Last year I made a trip to Sri Lanka. Edward has asked me a couple of times if I would write a rough and ready evaluation of whether I would consider retiring there. So, just off the top of my head, here is a quick response.
I might consider it, but I would need to do a lot more research, and I think at the moment for me the answer would be , “no”. I liked travelling there, and kept on meeting people and families (often from the UK) who were having their third holiday there. But I am not sure about living there.
I don’t know the visa situation, nor the cost of rental, or the possibility of property purchase. Hotels were relatively expensive. Having only been through Columbo I don’t know the availability of any goods that I might want to buy if I was staying. This is also a problem in Malaysia – if it’s not a mobile phone or its accessories you want then it may not be so easy to find. I also don’t know if importing one’s household goods would be easy and tax-free.
Being an island I find Sri Lanka a bit isolated. I don’t know how many flights out there are, their availability and costs. I think there is now a ferry to India, too.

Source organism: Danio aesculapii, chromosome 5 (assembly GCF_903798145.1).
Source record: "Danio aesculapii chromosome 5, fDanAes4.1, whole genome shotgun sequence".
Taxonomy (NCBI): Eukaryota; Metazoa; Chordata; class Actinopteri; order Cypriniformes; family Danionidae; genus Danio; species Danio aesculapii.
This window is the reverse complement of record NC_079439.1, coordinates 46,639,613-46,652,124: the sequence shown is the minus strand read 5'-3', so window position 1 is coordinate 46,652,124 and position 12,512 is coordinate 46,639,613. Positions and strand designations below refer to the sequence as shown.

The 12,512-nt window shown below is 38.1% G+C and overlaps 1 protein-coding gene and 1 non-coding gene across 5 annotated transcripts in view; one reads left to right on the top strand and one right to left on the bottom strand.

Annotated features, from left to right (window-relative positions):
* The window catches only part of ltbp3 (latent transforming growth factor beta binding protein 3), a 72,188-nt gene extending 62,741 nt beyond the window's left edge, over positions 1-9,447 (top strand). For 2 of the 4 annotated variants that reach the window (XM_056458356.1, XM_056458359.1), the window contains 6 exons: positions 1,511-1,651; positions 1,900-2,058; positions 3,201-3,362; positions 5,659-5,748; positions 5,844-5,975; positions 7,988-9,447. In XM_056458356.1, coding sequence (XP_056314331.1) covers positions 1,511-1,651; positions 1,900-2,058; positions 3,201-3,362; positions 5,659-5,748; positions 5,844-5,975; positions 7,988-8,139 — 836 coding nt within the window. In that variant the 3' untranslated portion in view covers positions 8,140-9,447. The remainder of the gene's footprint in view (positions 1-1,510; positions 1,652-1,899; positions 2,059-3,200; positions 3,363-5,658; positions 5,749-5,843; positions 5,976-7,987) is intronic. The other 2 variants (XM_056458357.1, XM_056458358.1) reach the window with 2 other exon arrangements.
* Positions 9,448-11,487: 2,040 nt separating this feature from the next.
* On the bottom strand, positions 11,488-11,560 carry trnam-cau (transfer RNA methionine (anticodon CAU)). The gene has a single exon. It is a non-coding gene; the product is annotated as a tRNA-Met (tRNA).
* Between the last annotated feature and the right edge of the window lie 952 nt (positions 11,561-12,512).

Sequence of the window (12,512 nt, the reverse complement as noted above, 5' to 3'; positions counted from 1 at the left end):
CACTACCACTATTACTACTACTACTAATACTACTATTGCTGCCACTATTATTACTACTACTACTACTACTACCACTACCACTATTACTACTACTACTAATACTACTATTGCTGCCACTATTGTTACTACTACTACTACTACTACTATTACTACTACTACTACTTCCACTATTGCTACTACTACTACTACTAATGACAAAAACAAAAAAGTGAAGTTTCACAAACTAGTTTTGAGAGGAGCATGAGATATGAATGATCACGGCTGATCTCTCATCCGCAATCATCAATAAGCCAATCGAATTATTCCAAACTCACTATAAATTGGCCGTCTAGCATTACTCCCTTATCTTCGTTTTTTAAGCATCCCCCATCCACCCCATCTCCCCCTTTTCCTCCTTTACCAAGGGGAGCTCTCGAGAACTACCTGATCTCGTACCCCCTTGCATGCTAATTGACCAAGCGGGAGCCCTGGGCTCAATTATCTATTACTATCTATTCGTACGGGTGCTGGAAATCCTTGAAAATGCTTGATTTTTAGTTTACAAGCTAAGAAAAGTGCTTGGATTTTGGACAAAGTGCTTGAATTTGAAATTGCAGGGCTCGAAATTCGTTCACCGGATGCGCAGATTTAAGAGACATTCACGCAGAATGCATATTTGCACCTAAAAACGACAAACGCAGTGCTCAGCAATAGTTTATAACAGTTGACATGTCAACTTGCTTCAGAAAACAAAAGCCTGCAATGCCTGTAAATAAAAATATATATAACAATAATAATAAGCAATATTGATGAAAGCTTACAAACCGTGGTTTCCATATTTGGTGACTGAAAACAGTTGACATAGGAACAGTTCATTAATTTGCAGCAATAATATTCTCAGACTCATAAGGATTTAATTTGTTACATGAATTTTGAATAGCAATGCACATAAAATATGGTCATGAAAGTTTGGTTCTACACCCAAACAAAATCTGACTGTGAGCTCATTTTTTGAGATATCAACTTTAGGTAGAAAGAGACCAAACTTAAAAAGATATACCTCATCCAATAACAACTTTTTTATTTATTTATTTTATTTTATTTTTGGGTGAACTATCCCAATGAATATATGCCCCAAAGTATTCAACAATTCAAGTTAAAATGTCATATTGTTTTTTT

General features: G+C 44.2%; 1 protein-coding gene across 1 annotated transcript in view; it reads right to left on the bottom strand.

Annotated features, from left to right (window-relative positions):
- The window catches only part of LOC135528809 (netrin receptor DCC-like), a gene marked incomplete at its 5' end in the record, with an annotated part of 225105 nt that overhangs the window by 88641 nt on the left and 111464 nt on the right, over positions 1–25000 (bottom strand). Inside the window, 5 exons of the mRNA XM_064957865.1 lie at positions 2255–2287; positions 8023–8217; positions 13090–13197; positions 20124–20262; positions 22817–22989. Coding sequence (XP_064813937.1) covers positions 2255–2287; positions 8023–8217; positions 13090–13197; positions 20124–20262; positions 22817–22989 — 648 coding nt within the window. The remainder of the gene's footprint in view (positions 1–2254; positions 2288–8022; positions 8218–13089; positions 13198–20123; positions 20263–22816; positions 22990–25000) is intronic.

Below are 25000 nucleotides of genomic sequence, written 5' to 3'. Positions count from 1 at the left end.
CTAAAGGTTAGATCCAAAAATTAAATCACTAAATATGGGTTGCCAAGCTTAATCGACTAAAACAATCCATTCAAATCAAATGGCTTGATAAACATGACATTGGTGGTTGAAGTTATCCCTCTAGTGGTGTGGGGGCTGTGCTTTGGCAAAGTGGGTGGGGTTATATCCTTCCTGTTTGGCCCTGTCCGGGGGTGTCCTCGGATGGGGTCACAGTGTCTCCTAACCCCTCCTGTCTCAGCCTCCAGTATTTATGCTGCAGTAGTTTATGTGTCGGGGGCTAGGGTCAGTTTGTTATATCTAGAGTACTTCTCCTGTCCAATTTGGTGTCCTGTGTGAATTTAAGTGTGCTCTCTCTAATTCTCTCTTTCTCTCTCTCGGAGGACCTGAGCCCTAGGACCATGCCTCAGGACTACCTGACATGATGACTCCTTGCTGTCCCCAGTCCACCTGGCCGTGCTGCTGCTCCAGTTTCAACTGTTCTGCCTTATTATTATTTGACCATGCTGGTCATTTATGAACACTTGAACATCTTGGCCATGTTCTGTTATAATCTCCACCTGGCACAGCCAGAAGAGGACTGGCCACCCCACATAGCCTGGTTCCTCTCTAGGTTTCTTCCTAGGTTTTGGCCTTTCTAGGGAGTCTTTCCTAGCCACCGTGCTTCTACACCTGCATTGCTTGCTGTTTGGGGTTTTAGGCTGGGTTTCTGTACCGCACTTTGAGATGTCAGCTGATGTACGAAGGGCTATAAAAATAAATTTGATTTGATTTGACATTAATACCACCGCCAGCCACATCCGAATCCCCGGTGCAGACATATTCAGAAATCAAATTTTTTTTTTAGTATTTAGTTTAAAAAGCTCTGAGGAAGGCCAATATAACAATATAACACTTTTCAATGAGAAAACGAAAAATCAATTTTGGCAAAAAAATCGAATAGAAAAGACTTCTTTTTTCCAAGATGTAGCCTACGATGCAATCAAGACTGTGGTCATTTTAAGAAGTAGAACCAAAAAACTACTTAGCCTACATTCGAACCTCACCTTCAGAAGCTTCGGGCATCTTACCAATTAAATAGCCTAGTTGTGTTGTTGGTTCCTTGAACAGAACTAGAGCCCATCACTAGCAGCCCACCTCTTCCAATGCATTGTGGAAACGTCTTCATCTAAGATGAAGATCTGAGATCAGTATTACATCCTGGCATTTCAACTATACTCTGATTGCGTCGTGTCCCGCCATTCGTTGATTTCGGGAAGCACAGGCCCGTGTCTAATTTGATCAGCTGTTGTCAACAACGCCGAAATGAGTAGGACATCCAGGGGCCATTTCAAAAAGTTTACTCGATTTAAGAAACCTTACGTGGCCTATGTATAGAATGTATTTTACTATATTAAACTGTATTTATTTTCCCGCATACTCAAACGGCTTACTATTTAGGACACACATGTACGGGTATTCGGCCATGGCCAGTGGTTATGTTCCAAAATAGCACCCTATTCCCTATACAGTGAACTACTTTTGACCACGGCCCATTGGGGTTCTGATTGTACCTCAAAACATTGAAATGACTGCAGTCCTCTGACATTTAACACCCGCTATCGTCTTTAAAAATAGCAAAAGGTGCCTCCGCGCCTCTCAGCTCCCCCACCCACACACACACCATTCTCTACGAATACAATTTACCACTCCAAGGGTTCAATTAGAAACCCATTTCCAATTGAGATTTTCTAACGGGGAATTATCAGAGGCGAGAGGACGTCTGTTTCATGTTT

I don’t know how good Internet access availability is in general, but mobile Internet was cheap and speeds reasonable.
Domestic transport was cheap, but crowded, although the country roads seemed quite empty and the standard of driving reasonable. I haven’t checked the statistics on that, though. I’d have to check car prices. Tourist sites can be expensive to enter.
And it was quite annoying that it was too risky to use a credit card as reportedly so many people will copy the numbers and use them. So I never used a credit card there. And I only used an ATM there twice – the second time the bank stopped my ATM card as the ATM machine I’d used (in the middle of Kandy) had been used in the past for fraud. I had a backup card with another bank, but this could have caused a terrible problem when I was doing everything right, correctly, carefully and honestly.
What about the future of the economy and the stability of the currency? I don’t know.
Alcohol prices and availability are not so good, which may or may not be an issue. And I don’t know about health facilities, either, but apparently malaria is not a problem now.
Certainly it was easy just to communicate in English, the food was good and inexpensive, and the scenery and variety of scenery wonderful. It seemed safe enough, although there is sometimes political violence. If you don’t attend demonstrations you would likely have no problems.
So, after doing my research on these and other matters I still imagine probably would not want to retire there under current conditions.